Jubilee’s survival depends on what action it takes against corruption

By: MAGESHA NGWIRI

The great African-American spiritual titled Sometimes I feel like a Motherless Child was, like most other spirituals, a cry of agony articulating deep despondency, disorientation and bewilderment.

During the days of slavery in the 1800s, some slave-owners would separate the child from the mother and sell it off.

One can imagine how the child felt every morning when he or she woke up and was herded to the cotton plantation.

Today, many Kenyans would be forgiven for singing the song as though they meant it, for they feel betrayed.

Every morning in the past two weeks or so, we have been waking up to newspaper reports about theft or misappropriation of mind-boggling figures in almost every institution.

And every evening, we have been going to sleep with broadcast reports ringing in our ears to the effect that the country’s future is being mortgaged through massive loans procured and then mishandled by the government. It is as if nothing good ever happens in this country any more.

The effect of all this is that the country seems to be in a perpetual crisis, and therefore pessimism has been creeping up on us, a mood that is not only ugly, but also counter-productive.

In short, this nation is in the grip of a deep malaise characterised by a sense of drift and anomie.

At an individual level, the situation seems to be like this. You have strived to bring up your child in an upright manner.

PASSING THE BUCK

You have given him all the parental support necessary, fed him well, clothed him decently, taken him to school, and shown him the tough love needed to ensure that upon maturation, he will survive and thrive on his own.

But then, just before this happens, he turns into a lush, libertine, vagabond, or thief. As a parent, what do you do next?

This is what many who have always supported the Jubilee government through thick and thin are beginning to feel, and it is not healthy.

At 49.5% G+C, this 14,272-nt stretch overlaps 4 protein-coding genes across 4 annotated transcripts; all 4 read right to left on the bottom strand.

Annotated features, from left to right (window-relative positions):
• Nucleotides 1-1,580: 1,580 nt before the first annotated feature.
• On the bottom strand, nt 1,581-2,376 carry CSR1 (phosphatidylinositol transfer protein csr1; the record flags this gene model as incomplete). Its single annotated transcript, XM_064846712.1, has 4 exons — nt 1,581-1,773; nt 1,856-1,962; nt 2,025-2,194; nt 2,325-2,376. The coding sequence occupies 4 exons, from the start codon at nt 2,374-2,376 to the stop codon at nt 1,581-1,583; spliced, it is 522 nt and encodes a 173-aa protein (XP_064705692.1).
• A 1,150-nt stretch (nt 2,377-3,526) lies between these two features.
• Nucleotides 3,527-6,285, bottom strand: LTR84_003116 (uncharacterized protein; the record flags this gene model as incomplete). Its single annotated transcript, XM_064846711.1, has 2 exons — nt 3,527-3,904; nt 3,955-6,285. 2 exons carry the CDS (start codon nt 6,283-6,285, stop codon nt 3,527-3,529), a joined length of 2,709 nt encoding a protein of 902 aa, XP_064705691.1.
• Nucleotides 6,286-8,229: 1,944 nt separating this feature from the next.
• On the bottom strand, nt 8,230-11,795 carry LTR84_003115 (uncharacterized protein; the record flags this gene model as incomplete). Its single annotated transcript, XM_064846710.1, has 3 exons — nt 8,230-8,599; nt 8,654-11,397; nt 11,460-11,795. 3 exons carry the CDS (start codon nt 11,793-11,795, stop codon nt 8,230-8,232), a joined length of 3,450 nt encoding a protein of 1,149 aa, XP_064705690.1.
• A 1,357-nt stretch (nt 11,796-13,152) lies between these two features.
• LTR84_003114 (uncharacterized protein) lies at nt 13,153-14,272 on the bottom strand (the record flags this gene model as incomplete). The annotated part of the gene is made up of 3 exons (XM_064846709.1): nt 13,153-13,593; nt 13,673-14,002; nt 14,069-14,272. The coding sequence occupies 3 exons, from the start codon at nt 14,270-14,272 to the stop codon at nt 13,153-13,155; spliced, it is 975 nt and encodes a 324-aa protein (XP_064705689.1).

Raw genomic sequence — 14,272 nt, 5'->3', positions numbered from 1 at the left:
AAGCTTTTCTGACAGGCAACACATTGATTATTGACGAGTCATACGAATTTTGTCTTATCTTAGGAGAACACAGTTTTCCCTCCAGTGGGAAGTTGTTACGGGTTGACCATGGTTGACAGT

They are beginning to feel cheated and disillusioned.

They are starting to think that everything the opposition has been saying all along could be right.

When and how did we get to a situation where a ball-point pen can cost Sh8,700 and a condom dispenser Sh25,000?

Since when did a photocopier cost Sh1.38 million or a paper shredder Sh64,750?

At least the scheming procurers and tenderpreneurs should have had the foresight to use the shredder at once on the incriminating documents before the public caught on!

This whole issue is too complex for ordinary folk to fully comprehend and the fact that nobody is willing to take responsibility does not help.

Instead, those who should be held to account for the venality are busy passing the buck to their juniors.

This is so even when it is clear that nobody is any longer interested in merely nibbling at the national cake; they want to gobble it all up, ravenously.

Curiously, even during the dark Moi era when robbers “ate” everything – fruit, seed, stem and root – the embezzlement frenzy did not seem to have quite reached these dizzying heights.

FEW ANGELS

Could it be that the magnitude was just as high but nobody dared talk about it lest they lost their liberty or worse?

This is not an attempt to justify modern-day corruption, but isn’t it possible that the new-found freedoms — brought about by the 2010 Constitution — have made whistleblowers a lot more courageous in exposing the vice?

Isn’t this probably why grand theft by civil servants seems to be more outrageous today than it was then? This is food for thought.

In the meantime, the Jubilee coalition should realise that its survival will only depend on what action it takes to fight graft.

To do this, a number of sacrifices have to be made, hard decisions taken, however painful they may be, to restore confidence among its children who feel like they have been orphaned and sold down the river by the administration.

As for the opposition, they have no reason to preach and gloat.

The avarice among some governors affiliated to it is no better than that uncovered in the Devolution ministry.

The gluttony in which some of its members fed on the trough when they were in government is a clear indicator of what may happen should it ascend to power.

There are very few angels in this game.

SOURCE: DAILY NATION